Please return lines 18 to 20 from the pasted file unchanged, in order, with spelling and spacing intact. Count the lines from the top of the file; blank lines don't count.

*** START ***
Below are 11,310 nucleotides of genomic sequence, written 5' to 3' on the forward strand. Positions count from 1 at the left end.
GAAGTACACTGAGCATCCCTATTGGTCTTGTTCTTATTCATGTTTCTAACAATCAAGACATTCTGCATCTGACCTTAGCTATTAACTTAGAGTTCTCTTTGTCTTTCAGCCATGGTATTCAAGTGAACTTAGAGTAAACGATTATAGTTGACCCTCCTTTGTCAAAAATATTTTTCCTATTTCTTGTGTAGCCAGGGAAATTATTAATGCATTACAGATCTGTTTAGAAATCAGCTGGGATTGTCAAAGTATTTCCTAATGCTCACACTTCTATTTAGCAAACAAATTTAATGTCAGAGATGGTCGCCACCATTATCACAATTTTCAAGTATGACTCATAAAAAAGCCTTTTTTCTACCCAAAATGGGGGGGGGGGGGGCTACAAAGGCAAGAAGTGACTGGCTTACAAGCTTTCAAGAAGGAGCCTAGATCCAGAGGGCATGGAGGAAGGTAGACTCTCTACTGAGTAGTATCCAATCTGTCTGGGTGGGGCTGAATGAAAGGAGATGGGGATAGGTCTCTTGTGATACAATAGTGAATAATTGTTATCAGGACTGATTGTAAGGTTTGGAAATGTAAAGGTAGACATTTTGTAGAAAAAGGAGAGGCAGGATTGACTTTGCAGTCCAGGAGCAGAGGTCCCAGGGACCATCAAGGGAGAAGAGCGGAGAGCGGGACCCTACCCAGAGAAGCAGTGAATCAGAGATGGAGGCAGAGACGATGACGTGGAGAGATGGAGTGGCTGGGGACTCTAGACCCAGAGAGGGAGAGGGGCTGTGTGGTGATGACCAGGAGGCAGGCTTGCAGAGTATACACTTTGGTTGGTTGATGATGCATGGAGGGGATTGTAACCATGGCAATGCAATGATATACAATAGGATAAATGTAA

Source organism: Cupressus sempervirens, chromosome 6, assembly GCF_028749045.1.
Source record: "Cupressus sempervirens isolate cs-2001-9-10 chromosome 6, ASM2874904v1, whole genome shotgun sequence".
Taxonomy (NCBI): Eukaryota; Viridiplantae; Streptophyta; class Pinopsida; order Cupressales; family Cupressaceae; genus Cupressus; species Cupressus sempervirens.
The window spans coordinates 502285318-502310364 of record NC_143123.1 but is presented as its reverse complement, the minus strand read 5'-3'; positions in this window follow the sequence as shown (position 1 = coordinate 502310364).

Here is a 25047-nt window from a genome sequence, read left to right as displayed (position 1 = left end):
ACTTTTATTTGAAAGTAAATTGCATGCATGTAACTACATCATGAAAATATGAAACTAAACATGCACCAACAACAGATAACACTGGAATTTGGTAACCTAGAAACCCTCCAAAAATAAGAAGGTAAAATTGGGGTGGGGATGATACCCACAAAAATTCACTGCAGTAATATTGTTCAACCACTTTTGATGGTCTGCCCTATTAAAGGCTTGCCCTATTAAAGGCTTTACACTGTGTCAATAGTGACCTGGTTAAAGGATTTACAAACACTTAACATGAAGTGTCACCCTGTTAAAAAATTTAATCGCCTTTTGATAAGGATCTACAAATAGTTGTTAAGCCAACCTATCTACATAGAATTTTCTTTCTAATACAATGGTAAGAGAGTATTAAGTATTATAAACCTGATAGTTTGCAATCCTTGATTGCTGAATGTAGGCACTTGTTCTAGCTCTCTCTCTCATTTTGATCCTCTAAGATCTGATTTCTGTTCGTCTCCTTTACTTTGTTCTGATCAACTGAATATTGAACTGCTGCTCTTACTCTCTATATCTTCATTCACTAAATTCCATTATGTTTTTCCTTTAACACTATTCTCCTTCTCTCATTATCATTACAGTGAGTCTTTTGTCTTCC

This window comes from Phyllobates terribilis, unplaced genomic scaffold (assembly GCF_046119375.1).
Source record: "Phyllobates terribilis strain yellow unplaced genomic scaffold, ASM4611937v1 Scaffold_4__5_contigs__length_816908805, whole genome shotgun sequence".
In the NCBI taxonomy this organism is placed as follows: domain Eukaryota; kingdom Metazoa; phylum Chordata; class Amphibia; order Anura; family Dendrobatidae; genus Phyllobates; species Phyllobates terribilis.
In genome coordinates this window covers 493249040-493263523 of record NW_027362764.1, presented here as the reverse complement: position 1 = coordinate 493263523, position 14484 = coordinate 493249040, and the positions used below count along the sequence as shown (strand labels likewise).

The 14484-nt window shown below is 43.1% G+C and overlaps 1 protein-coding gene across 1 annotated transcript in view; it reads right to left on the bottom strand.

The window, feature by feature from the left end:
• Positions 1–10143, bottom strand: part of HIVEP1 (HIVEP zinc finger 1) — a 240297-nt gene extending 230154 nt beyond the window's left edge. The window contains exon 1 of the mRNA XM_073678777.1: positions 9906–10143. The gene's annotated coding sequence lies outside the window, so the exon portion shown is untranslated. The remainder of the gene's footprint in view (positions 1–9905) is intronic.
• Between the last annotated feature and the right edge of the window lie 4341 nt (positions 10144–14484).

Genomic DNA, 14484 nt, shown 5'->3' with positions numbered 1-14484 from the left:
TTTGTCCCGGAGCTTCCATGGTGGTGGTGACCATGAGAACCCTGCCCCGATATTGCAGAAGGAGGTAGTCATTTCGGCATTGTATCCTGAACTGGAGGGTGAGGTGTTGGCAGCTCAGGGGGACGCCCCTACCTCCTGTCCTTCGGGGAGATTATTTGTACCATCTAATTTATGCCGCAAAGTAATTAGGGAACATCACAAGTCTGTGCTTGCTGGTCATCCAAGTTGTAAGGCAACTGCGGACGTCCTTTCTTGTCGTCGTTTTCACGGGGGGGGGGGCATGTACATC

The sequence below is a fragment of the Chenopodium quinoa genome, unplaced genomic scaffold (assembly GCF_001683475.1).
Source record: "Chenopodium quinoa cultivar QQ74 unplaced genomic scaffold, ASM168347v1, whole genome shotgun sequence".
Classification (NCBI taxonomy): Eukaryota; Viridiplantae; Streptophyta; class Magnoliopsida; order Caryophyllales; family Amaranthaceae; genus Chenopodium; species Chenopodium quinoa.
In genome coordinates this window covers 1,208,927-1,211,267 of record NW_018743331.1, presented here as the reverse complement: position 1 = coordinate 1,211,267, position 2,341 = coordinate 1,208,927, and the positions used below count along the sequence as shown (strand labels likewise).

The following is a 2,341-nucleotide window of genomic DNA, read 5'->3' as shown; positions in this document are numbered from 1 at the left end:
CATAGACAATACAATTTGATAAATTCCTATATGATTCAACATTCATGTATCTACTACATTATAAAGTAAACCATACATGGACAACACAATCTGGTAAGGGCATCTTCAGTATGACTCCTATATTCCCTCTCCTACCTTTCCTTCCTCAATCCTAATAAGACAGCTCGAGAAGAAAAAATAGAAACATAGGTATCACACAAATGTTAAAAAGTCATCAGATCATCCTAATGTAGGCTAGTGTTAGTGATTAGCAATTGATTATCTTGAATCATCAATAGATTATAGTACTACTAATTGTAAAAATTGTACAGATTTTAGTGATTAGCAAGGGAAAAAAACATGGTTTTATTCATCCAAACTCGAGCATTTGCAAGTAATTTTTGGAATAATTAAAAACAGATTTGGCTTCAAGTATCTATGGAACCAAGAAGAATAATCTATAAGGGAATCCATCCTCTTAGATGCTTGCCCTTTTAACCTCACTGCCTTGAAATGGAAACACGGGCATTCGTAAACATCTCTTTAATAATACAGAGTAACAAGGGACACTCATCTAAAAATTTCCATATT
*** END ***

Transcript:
TTTGTCCCGGAGCTTCCATGGTGGTGGTGACCATGAGAACCCTGCCCCGATATTGCAGAAGGAGGTAGTCATTTCGGCATTGTATCCTGAACTGGAGGGTGAGGTGTTGGCAGCTCAGGGGGACGCCCCTACCTCCTGTCCTTCGGGGAGATTATTTGTACCATCTAATTTATGCCGCAAAGTAATTAGGGAACATCACAAGTCTGTGCTTGCTGGTCATCCAAGTTGTAAGGCAACTGCGGACGTCCTTTCTTGTCGTCGTTTTCACGGGGGGGGGGGCATGTACATC

The sequence below is a fragment of the Chenopodium quinoa genome, unplaced genomic scaffold (assembly GCF_001683475.1).
Source record: "Chenopodium quinoa cultivar QQ74 unplaced genomic scaffold, ASM168347v1, whole genome shotgun sequence".